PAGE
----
Bacterial Peptide Inhibits Aggregation of α-Synuclein

Researchers here report on continued investigation of a bacterial peptide capable of disrupting misfolded α-synuclein aggregation. This aggregation is the driving pathology of Parkinson's disease. In other cases, such as for transthyretin amyloid, it has been possible to design small molecule drugs that interfere in harmful protein aggregation. While the bacterial peptide is toxic to cells, it is hoped that better understanding its interaction with α-synuclein will lead to non-toxic small molecules that can achieve the same disruption of protein aggregation, and thus a viable treatment for Parkinson's disease and other synucleinopathies.

Alpha-synuclein aggregation is a hallmark of Parkinson's disease and other synucleinopathies. It is a dynamic process in which the protein self-assembles to form oligomers that eventually develop toxic amyloid fibrils, which accumulate in the patient's brain. Alpha-synuclein oligomers play a key role in the development and progression of the disease and, therefore, are promising therapeutic and diagnostic targets, particularly in the early stages of the disease, but their transient and highly dynamic nature limits the study of their structure and hinders the development of therapies aimed at blocking them.

Researchers had observed in a previous study that a small molecule, the bacterial peptide PSMα3, inhibited the aggregation of alpha-synuclein in binding to oligomers, blocking the conversion to fibrils and inhibiting neurotoxicity. In this study, they identified where, how and when this binding occurs in the oligomers, uncovering a key region for the structural conversion process associated with the pathogenesis of Parkinson's disease. Researchers observed that PSMα3 acts by binding to one end of the alpha-synuclein (N-terminus) that regulates the oligomer-to-fibril conversion process. Upon binding, the peptide covers two small adjacent regions of the protein which have been found to be critical for this pathogenic transition.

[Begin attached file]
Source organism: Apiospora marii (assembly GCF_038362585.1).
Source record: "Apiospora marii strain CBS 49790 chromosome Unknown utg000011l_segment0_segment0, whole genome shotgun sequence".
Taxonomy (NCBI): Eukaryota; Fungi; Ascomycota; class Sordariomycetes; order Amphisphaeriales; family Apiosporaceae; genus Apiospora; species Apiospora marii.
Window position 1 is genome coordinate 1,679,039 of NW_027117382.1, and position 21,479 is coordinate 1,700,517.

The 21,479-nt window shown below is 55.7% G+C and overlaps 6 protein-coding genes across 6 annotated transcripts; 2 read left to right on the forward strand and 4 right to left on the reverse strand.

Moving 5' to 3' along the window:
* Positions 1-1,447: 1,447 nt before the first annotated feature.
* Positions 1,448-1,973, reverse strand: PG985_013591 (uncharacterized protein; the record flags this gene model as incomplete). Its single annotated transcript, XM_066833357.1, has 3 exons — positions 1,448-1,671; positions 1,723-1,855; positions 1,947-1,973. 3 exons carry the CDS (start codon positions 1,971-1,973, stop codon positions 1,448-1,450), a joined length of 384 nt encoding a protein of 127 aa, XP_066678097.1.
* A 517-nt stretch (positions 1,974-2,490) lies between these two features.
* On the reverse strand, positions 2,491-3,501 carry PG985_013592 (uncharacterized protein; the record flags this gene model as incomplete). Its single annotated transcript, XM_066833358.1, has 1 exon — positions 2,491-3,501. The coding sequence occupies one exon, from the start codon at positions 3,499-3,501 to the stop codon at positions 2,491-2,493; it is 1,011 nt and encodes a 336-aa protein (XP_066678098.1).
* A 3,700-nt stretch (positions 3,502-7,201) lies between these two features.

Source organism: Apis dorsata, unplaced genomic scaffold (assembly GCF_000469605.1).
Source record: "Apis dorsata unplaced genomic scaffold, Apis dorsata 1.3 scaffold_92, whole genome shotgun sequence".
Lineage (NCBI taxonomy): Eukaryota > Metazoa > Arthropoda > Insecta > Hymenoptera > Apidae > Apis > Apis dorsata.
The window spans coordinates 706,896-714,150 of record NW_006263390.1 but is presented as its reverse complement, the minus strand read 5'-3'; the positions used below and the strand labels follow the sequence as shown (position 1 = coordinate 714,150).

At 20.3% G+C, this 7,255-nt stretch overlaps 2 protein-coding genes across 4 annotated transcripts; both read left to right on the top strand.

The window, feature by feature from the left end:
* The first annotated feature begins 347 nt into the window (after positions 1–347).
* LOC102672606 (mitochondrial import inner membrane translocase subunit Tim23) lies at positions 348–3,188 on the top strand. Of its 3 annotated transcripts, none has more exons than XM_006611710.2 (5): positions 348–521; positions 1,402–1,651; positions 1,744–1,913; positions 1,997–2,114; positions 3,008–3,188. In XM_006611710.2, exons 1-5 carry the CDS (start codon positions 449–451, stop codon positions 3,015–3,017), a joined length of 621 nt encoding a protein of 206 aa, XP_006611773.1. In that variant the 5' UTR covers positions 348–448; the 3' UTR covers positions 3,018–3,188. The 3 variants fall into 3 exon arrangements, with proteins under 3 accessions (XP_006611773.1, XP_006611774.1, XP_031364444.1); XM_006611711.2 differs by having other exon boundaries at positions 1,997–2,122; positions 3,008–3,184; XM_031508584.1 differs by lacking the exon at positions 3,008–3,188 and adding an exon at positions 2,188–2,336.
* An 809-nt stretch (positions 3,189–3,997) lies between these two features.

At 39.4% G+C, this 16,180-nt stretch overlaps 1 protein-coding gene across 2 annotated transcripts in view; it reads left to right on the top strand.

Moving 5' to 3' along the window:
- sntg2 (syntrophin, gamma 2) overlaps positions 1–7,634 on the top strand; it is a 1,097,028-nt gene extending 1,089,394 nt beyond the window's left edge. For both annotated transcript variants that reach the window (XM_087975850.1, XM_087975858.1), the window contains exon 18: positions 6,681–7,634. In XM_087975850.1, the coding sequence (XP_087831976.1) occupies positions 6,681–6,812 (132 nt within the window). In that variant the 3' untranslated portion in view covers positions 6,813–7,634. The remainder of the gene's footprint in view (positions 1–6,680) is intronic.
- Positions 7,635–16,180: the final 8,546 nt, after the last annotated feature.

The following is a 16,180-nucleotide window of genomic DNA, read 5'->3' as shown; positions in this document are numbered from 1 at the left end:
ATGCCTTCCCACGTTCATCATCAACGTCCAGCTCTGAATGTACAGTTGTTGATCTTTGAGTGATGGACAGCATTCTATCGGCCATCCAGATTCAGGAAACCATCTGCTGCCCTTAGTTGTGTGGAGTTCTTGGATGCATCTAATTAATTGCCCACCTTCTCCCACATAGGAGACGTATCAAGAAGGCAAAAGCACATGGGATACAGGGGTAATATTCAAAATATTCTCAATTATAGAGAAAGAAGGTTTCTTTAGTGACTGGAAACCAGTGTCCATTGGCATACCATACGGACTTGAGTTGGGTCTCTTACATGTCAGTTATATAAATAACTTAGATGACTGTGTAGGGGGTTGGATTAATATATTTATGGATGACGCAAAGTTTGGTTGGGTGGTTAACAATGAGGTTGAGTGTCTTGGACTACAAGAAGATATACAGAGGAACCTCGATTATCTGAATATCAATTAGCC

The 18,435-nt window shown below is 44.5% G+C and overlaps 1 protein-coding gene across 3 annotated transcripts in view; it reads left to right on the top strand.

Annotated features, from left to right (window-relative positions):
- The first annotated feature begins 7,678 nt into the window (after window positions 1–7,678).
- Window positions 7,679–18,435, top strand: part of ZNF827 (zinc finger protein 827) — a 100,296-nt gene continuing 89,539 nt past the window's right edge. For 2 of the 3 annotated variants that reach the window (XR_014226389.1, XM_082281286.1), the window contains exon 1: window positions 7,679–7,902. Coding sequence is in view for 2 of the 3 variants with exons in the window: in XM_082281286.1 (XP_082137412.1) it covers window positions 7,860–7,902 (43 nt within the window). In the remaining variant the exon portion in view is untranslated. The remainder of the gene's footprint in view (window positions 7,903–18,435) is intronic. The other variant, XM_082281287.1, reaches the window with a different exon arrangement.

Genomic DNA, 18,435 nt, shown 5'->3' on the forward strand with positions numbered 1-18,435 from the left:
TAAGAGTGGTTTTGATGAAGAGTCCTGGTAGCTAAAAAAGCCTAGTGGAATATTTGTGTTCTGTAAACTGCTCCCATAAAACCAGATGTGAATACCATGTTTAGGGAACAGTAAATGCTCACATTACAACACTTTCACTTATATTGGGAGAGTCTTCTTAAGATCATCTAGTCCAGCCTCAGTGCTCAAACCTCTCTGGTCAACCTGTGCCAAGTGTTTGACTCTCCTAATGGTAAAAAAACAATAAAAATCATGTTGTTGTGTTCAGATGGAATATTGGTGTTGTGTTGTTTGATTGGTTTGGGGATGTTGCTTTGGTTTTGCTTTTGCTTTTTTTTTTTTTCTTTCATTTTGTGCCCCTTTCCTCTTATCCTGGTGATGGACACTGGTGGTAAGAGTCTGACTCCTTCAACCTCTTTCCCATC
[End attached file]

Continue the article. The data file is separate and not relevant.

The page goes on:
"We identified the structure's sequence that is essential for the conversion of oligomers to fibrils, thus opening a new field of exploration in the design of molecules aimed at targeting oligomers. By leveraging this region, we can develop new molecules that mimic the properties of PSMα3 with a much higher affinity and efficacy."


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